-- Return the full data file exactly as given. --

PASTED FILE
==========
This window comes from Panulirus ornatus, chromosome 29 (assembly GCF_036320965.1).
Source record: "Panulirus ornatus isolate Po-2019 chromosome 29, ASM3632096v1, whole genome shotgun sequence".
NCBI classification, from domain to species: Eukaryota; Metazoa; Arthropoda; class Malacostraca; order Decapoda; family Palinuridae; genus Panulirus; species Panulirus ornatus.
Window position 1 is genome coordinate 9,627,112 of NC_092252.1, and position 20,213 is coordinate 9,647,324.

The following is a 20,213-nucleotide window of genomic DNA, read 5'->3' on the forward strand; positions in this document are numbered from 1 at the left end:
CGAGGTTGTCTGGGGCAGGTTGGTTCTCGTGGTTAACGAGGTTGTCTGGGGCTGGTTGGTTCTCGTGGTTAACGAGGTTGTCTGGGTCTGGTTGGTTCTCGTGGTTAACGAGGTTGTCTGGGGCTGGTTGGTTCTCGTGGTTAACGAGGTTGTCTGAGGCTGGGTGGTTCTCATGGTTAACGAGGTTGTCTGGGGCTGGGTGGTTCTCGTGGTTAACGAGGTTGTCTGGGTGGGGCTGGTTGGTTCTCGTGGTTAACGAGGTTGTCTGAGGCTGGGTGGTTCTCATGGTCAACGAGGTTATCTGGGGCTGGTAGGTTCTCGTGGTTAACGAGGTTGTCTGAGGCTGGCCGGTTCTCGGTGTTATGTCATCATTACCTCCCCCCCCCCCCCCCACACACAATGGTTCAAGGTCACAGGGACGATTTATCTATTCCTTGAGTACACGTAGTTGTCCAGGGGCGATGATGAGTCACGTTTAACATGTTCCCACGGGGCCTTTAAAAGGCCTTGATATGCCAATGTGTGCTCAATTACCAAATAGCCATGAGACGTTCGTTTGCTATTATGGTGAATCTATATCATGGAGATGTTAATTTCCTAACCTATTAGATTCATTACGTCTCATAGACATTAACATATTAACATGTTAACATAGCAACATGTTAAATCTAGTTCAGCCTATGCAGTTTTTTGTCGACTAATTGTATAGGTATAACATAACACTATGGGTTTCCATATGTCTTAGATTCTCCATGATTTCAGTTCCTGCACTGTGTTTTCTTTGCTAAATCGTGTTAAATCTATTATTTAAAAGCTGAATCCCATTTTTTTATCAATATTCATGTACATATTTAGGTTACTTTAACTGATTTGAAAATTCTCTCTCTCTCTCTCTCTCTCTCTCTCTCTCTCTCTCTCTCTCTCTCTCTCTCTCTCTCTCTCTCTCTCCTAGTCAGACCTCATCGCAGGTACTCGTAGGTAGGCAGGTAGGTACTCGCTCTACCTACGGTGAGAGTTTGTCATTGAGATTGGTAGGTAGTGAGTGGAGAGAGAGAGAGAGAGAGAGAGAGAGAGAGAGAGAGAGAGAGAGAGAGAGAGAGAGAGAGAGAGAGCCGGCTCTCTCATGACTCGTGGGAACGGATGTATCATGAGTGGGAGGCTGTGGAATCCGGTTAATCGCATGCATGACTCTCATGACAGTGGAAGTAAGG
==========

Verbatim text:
This window comes from Panulirus ornatus, chromosome 29 (assembly GCF_036320965.1).
Source record: "Panulirus ornatus isolate Po-2019 chromosome 29, ASM3632096v1, whole genome shotgun sequence".
NCBI classification, from domain to species: Eukaryota; Metazoa; Arthropoda; class Malacostraca; order Decapoda; family Palinuridae; genus Panulirus; species Panulirus ornatus.
Window position 1 is genome coordinate 9,627,112 of NC_092252.1, and position 20,213 is coordinate 9,647,324.

The following is a 20,213-nucleotide window of genomic DNA, read 5'->3' on the forward strand; positions in this document are numbered from 1 at the left end:
CGAGGTTGTCTGGGGCAGGTTGGTTCTCGTGGTTAACGAGGTTGTCTGGGGCTGGTTGGTTCTCGTGGTTAACGAGGTTGTCTGGGTCTGGTTGGTTCTCGTGGTTAACGAGGTTGTCTGGGGCTGGTTGGTTCTCGTGGTTAACGAGGTTGTCTGAGGCTGGGTGGTTCTCATGGTTAACGAGGTTGTCTGGGGCTGGGTGGTTCTCGTGGTTAACGAGGTTGTCTGGGTGGGGCTGGTTGGTTCTCGTGGTTAACGAGGTTGTCTGAGGCTGGGTGGTTCTCATGGTCAACGAGGTTATCTGGGGCTGGTAGGTTCTCGTGGTTAACGAGGTTGTCTGAGGCTGGCCGGTTCTCGGTGTTATGTCATCATTACCTCCCCCCCCCCCCCCCACACACAATGGTTCAAGGTCACAGGGACGATTTATCTATTCCTTGAGTACACGTAGTTGTCCAGGGGCGATGATGAGTCACGTTTAACATGTTCCCACGGGGCCTTTAAAAGGCCTTGATATGCCAATGTGTGCTCAATTACCAAATAGCCATGAGACGTTCGTTTGCTATTATGGTGAATCTATATCATGGAGATGTTAATTTCCTAACCTATTAGATTCATTACGTCTCATAGACATTAACATATTAACATGTTAACATAGCAACATGTTAAATCTAGTTCAGCCTATGCAGTTTTTTGTCGACTAATTGTATAGGTATAACATAACACTATGGGTTTCCATATGTCTTAGATTCTCCATGATTTCAGTTCCTGCACTGTGTTTTCTTTGCTAAATCGTGTTAAATCTATTATTTAAAAGCTGAATCCCATTTTTTTATCAATATTCATGTACATATTTAGGTTACTTTAACTGATTTGAAAATTCTCTCTCTCTCTCTCTCTCTCTCTCTCTCTCTCTCTCTCTCTCTCTCTCTCTCTCTCTCTCTCTCTCTCCTAGTCAGACCTCATCGCAGGTACTCGTAGGTAGGCAGGTAGGTACTCGCTCTACCTACGGTGAGAGTTTGTCATTGAGATTGGTAGGTAGTGAGTGGAGAGAGAGAGAGAGAGAGAGAGAGAGAGAGAGAGAGAGAGAGAGAGAGAGAGAGAGAGAGAGAGAGCCGGCTCTCTCATGACTCGTGGGAACGGATGTATCATGAGTGGGAGGCTGTGGAATCCGGTTAATCGCATGCATGACTCTCATGACAGTGGAAGTAAGG